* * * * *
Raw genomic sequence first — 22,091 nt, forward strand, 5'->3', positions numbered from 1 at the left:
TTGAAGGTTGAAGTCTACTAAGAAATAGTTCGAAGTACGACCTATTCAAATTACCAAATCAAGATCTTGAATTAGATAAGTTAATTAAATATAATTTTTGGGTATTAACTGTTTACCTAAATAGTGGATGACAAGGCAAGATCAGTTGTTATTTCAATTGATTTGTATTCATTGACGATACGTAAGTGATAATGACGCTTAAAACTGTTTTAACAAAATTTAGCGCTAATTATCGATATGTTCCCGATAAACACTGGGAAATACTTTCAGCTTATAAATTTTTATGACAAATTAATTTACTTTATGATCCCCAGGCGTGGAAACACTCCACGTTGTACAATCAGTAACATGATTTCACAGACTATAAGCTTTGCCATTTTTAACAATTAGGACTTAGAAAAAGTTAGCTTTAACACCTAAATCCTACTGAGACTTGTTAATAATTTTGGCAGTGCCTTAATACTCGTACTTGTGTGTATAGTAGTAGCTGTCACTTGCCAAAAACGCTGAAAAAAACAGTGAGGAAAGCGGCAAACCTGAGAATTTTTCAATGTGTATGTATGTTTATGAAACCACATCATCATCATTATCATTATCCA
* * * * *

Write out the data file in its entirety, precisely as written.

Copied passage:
Raw genomic sequence first — 22,091 nt, forward strand, 5'->3', positions numbered from 1 at the left:
TTGAAGGTTGAAGTCTACTAAGAAATAGTTCGAAGTACGACCTATTCAAATTACCAAATCAAGATCTTGAATTAGATAAGTTAATTAAATATAATTTTTGGGTATTAACTGTTTACCTAAATAGTGGATGACAAGGCAAGATCAGTTGTTATTTCAATTGATTTGTATTCATTGACGATACGTAAGTGATAATGACGCTTAAAACTGTTTTAACAAAATTTAGCGCTAATTATCGATATGTTCCCGATAAACACTGGGAAATACTTTCAGCTTATAAATTTTTATGACAAATTAATTTACTTTATGATCCCCAGGCGTGGAAACACTCCACGTTGTACAATCAGTAACATGATTTCACAGACTATAAGCTTTGCCATTTTTAACAATTAGGACTTAGAAAAAGTTAGCTTTAACACCTAAATCCTACTGAGACTTGTTAATAATTTTGGCAGTGCCTTAATACTCGTACTTGTGTGTATAGTAGTAGCTGTCACTTGCCAAAAACGCTGAAAAAAACAGTGAGGAAAGCGGCAAACCTGAGAATTTTTCAATGTGTATGTATGTTTATGAAACCACATCATCATCATTATCATTATCCA